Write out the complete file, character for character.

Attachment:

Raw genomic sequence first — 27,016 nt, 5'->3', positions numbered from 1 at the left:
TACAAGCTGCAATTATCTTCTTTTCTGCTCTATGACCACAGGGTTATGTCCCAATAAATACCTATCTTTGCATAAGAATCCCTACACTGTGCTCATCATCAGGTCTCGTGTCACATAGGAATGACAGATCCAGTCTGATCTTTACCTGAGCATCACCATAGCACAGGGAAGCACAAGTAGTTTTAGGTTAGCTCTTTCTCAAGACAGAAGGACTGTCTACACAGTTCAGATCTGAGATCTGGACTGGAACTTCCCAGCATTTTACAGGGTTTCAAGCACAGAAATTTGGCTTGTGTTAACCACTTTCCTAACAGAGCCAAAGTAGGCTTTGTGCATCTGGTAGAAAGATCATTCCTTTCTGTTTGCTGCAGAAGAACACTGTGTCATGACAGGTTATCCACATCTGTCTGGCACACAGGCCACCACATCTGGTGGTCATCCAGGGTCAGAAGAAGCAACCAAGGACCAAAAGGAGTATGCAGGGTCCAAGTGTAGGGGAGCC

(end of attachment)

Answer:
Raw genomic sequence first — 27,016 nt, 5'->3', positions numbered from 1 at the left:
TACAAGCTGCAATTATCTTCTTTTCTGCTCTATGACCACAGGGTTATGTCCCAATAAATACCTATCTTTGCATAAGAATCCCTACACTGTGCTCATCATCAGGTCTCGTGTCACATAGGAATGACAGATCCAGTCTGATCTTTACCTGAGCATCACCATAGCACAGGGAAGCACAAGTAGTTTTAGGTTAGCTCTTTCTCAAGACAGAAGGACTGTCTACACAGTTCAGATCTGAGATCTGGACTGGAACTTCCCAGCATTTTACAGGGTTTCAAGCACAGAAATTTGGCTTGTGTTAACCACTTTCCTAACAGAGCCAAAGTAGGCTTTGTGCATCTGGTAGAAAGATCATTCCTTTCTGTTTGCTGCAGAAGAACACTGTGTCATGACAGGTTATCCACATCTGTCTGGCACACAGGCCACCACATCTGGTGGTCATCCAGGGTCAGAAGAAGCAACCAAGGACCAAAAGGAGTATGCAGGGTCCAAGTGTAGGGGAGCC